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Five Philly schools stand to get millions of dollars for ‘beating the odds’

“Maybe this is the way that we’re going to start scaling really good practices in schools," said Stacy Holland, executive director of Elevate 215.

Juniata Park Academy, shown in this 2021 photo, is one of five Philadelphia traditional public and charter schools that stands to receive millions for "beating the odds" in educating city kids. The grants are being made by Elevate 215, a nonprofit that raises and distributes money for Philadelphia public, private and charter schools.
Juniata Park Academy, shown in this 2021 photo, is one of five Philadelphia traditional public and charter schools that stands to receive millions for "beating the odds" in educating city kids. The grants are being made by Elevate 215, a nonprofit that raises and distributes money for Philadelphia public, private and charter schools.Read moreALEJANDRO A. ALVAREZ / Staff Photographer

Five city schools will get millions to further their work “beating the odds” — accelerating student progress in schools that have diverse populations and educating large numbers of children living in poverty.

The grants were to be announced Monday by Elevate 215, a nonprofit that has raised and distributed more than $100 million to Philadelphia public, private, and charter schools over the last decade.

Three Philadelphia district schools and two charters will get $50,000 planning grants, then implementation grants of up to $275,000 annually for at least three years. The schools are Juniata Park Academy, a K-8; Morton McMichael Elementary, a pre-K-8 in West Philadelphia; Middle Years Alternative, a 5-8 in West Philadelphia; Pan American Academy Charter School, a K-8 in Fairhill, and Alliance for Progress Charter School, a K-8 in North Philadelphia.

Philadelphia has been attempting school improvement for decades, and the goal was to use data to find bright spots and build on them, said Stacy Holland, Elevate 215′s executive director.

The revamped organization, formerly known as Philadelphia School Partnership, has sharpened and shifted its mission and is now focused on modernizing learning experiences and elevating strong educational practices, Holland said. (The organization has taken heat in the past for what some said was furthering educational inequities.)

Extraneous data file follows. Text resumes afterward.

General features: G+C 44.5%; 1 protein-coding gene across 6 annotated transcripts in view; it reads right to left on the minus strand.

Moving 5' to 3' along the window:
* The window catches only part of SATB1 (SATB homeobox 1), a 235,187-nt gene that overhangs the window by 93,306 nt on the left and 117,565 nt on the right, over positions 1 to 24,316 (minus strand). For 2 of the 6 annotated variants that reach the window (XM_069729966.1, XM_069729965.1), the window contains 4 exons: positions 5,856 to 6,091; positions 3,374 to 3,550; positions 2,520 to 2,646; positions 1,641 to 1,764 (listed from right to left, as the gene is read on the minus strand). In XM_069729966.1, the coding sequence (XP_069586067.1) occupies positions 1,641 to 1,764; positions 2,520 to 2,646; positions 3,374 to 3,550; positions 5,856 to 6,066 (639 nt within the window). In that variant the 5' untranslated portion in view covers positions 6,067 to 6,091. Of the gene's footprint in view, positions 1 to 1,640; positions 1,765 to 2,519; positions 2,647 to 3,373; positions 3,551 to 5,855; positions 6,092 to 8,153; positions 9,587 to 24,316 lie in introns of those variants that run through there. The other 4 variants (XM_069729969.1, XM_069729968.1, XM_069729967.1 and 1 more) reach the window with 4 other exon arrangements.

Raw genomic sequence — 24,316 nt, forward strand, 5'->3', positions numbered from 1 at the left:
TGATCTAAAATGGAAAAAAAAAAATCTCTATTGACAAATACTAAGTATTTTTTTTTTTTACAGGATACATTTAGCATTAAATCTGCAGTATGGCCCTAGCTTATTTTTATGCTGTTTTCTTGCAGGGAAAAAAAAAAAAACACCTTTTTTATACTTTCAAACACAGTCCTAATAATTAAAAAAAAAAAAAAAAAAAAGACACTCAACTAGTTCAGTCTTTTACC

Elevate 215 scrutinized a decade’s worth of data, arriving at a group of 35 traditional public and charter schools that beat expected outcomes in either student achievement or growth. The organization chose five from that group for its initial awards.

The aim is to take the schools’ positive trajectory “and actually replicate it,” Holland said. “Maybe this is the way that we’re going to start scaling really good practices in schools.”

Elevate 215 projects it will spend $41 million on up to 50 “Beating the Odds” grants over five years.

The initial funds for the first five awardees will cover four to six months of work, with administrators and teachers firming up ideas for “the high-leverage practice they can implement to move student achievement,” Holland said.

At Juniata Park Academy, the focus is on establishing and maintaining strong school climate and culture, said principal Marisol Rivera Rodriguez. The school also plans to prioritize “professional learning communities” — daily, grade-specific, teacher-led groups that build educator efficacy.

“The planning grant is going to help us leverage our strengths to propel our school moving forward,” said Rodriguez. “The pandemic did hit us hard.”

That is: Juniata Park Academy shone over the last decade in large part because of its intentional focus on what school feels like for students. It was an early adopter of restorative justice practices, first with its middle school, then with elementary grades.

But COVID-19 meant that a chunk of one school year and another full school year were essentially fully remote, and that disrupted more than just students’ learning. The process of rebuilding a strong school culture is still underway, said Rodriguez, and the grant will help the school in those efforts.

“We can reimagine what our students’ needs are now,” said Rodriguez. “We had to make some structural changes within our school — we’re looking at what kind of supports our students need, starting with social emotional needs.” Juniata Park has three school counselors, and instead of deans of discipline, it has deans of restorative practices.

Principal Shakae Dupre of MYA — Middle Years Alternative — knows her school, which accepts students from every neighborhood in the city, excels at “growing kids.” It does that through bombarding them with opportunities: every middle-school sports offering there is, Algebra I for all, clubs galore, and more.

The Elevate 215 grant, Dupre said, will allow the school to be more intentional about its practice, and to dream a little bigger. MYA had offered foreign-language instruction but had to cut it because of a tough budget year, for instance. Dupre can’t offer music classes daily — what if she had the opportunity to run an orchestra, band, and drumline?

With the Elevate 215 money, “we want to blow those opportunities up and create the first full CTE program for middle school in the city of Philadelphia,” Dupre said of career and technical education opportunities. She thinks high school is too late for students to settle into figuring out who they want to be. By letting them explore careers earlier, that will help in the high school selection process and beyond, she said.

The money is wonderful, Dupre said. But the recognition is nearly as important.

“It’s a huge deal to me and my school community,” said Dupre. “Achievement and proficiency is what gets noticed, but the significance of acknowledging schools that have figured out how to move kids, that’s more powerful.”